Qualifying "yes" in Slavic Languages

123xyz

Senior Member
Macedonian
Recently, while I was conversing in Macedonian, my collocutor pointed out what she believed to be a mistake. She had asked me if I was satisfied, to which I replied "па да, прилично", which basically translates to "well yes, rather" or "well yes, quite". She, in turn, commented that my reply isn't valid and that it is presumably modeled on some English phrase (i.e. that it is a calque, full or partial). According to her (based on what I understood), in Macedonian one cannot qualify "yes" with follow-up words such as "rather" or "quite". I don't see why this would be so - it seems perfectly fine to me, just like "да, многy" ("yes, very") does. In fact, it seems more questionable in English, rather than Macedonian. Not that I am sufficiently acquainted with English to dwell upon such nuances, but I wouldn't readily say "yes, quite/rather" in English (in this context, at least); I would go with something such as "yes, I suppose" or "yes, I daresay".

Having said that, I would like to get some confirmation as to whether what I said in Macedonian was indeed tainted by English in any way or whether my collocutor simply hadn't heard this particular sequence of words, found it unfamiliar, and mistakenly labeled it as incorrect. I would be specifically interested in replies that pertain to Macedonian (perhaps in Macedonian, it is specifically the word "приличнo" that cannot stand on its own without the word it qualifies directly following it, or something such), but I would also like input from speakers of other Slavic languages. In your respective language, is it possible to qualify the word "yes" with an adverb following it? I suppose that if it works in most other Slavic languages, it should work in Macedonian (and it would in all likelihood demonstrate that there is nothing inherently English in the construction, as was alleged).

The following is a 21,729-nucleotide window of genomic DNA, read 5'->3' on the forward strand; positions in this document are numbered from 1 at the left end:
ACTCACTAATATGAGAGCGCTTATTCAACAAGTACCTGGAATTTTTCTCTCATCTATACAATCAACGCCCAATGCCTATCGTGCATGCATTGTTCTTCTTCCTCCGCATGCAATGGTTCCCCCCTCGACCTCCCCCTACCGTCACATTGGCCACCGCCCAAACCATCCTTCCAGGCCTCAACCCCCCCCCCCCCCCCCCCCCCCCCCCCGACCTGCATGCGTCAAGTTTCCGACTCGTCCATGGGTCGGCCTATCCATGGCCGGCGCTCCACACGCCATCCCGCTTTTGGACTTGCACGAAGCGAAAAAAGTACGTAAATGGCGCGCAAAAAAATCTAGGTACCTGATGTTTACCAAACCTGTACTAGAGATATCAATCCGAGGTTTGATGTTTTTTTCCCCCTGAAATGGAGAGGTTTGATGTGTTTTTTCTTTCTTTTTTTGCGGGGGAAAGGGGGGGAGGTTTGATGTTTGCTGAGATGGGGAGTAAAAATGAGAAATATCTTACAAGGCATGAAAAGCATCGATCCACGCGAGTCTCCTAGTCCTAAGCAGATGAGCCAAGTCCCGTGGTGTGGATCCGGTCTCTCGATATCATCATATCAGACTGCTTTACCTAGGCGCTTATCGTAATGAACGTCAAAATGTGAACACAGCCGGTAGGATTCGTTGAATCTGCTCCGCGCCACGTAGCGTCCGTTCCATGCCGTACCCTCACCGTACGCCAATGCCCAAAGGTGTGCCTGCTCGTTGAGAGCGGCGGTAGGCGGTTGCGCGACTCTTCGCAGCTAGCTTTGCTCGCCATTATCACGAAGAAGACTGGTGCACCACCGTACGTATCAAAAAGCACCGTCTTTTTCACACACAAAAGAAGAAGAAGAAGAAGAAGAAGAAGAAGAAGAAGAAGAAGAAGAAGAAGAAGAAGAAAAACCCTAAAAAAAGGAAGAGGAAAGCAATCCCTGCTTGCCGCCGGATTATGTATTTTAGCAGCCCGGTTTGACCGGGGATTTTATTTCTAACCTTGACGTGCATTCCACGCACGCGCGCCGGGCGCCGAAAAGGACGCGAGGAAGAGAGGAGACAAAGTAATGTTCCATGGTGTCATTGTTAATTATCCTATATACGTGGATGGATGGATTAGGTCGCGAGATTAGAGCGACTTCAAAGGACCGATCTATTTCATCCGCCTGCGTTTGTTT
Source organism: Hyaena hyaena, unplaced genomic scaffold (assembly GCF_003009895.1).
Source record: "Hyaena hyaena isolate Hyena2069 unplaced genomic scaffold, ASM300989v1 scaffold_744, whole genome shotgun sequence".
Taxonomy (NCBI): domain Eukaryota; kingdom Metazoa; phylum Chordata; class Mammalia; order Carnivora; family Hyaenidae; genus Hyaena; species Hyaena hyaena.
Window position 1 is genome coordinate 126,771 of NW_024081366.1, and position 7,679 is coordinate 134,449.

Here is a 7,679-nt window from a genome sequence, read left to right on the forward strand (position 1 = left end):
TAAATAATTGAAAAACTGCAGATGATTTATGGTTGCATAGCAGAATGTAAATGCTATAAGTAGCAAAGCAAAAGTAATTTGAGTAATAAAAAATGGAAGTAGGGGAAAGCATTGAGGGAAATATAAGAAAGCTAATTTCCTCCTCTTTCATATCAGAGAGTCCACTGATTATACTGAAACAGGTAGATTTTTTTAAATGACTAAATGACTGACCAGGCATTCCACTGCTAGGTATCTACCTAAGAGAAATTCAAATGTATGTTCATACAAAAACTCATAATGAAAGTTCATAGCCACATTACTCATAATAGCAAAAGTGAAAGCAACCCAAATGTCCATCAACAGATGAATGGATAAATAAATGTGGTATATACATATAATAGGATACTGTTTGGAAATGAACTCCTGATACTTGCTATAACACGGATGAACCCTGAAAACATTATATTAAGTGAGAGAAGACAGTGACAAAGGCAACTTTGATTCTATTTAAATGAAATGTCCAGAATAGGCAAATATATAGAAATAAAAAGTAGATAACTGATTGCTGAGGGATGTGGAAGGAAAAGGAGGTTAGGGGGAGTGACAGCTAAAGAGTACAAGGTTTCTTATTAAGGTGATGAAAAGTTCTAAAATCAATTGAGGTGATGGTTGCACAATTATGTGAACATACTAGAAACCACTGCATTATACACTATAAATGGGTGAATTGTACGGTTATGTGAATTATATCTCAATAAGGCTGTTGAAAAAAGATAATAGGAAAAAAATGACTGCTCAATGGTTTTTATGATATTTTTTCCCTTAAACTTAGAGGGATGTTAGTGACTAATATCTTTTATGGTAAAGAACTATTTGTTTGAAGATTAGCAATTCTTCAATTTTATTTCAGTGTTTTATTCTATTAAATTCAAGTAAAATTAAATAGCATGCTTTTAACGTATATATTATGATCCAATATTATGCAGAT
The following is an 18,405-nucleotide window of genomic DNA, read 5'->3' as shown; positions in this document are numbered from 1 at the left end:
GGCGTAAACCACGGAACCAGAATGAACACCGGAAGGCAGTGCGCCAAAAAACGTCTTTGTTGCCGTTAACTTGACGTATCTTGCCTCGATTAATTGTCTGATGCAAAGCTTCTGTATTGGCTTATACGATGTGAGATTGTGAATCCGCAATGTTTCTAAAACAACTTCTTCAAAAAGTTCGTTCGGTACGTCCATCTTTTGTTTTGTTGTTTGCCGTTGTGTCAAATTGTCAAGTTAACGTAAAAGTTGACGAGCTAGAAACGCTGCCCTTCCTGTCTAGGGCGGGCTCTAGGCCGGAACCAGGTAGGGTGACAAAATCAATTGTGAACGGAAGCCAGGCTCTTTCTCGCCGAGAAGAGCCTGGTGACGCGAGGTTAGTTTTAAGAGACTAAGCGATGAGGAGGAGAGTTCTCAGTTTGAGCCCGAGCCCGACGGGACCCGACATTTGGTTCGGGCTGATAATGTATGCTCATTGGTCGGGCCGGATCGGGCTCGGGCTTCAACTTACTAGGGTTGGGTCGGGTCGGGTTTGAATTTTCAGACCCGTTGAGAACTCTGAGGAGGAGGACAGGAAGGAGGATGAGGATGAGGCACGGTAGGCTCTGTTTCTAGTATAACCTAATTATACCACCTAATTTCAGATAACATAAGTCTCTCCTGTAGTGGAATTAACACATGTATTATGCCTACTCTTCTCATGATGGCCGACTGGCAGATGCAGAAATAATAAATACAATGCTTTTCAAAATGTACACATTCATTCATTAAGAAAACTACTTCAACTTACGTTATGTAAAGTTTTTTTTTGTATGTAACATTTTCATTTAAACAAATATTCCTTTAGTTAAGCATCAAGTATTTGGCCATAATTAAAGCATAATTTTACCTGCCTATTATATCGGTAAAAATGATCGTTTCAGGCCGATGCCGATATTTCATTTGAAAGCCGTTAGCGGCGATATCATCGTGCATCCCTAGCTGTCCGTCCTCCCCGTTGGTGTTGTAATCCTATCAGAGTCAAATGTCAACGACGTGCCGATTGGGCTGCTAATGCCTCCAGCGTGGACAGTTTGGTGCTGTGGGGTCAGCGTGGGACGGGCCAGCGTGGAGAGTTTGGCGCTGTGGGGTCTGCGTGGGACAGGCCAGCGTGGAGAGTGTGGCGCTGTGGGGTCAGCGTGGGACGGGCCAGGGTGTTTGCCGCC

Thank you in advance
 
  • FairOaks

    Banned
    Bulgarian
    ПРАВЪΙИ ИЗЪ ВАЮ ѤСИ ТЪΙ. ТАКОЖДЄ НИКЪГДА НЄ МОЗИ СѪПОРИТИ СЪ ЖЄНОѬ.
     

    Awwal12

    Senior Member
    Russian
    As far as the question is about other Slavic languages, in Russian "yes" cannot be qualified by itslef. Whic doesn't mean that the topic of the question cannot either. In the phrase "да, вполне" the latter word refers to the very question, not to "да"; you cannot, for instance, say "вполне да", but the first phrase is 100% ok.
     

    123xyz

    Senior Member
    Macedonian
    It is the first instance that I was wondering about - when I spoke of "yes" being qualified, I wasn't referring to having words directly modify "yes" morphologically. By "qualify", I meant "milden the meaning". Anyway, thank you for the input.
     

    marrish

    Senior Member
    اُردو Urdu
    In Polish at least there are two expressions I heard (I might be wrong on the spelling): raczaj tak, chyba tak which amout to "(It's) rather yes" or "(I suppose, I'm leaned to say), (most probably) "yes".
     
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